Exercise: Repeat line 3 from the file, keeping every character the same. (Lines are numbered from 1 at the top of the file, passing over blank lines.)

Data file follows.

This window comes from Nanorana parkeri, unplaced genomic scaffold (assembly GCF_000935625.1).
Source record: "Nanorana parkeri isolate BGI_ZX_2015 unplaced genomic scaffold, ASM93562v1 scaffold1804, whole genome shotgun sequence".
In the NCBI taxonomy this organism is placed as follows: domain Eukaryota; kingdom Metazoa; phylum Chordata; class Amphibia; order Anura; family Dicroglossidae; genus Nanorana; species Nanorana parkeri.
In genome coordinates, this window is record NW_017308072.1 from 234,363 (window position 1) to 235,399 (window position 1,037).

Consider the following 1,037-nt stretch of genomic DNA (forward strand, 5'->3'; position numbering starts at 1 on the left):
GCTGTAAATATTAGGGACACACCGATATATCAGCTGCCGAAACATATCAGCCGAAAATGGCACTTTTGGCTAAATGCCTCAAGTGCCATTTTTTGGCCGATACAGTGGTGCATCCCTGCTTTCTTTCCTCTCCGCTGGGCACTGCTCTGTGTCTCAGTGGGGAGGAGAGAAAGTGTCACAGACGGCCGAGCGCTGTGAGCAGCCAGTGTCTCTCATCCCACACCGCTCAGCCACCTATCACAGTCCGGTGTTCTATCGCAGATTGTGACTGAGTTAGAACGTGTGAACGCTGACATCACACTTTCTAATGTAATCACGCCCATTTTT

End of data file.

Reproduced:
In the NCBI taxonomy this organism is placed as follows: domain Eukaryota; kingdom Metazoa; phylum Chordata; class Amphibia; order Anura; family Dicroglossidae; genus Nanorana; species Nanorana parkeri.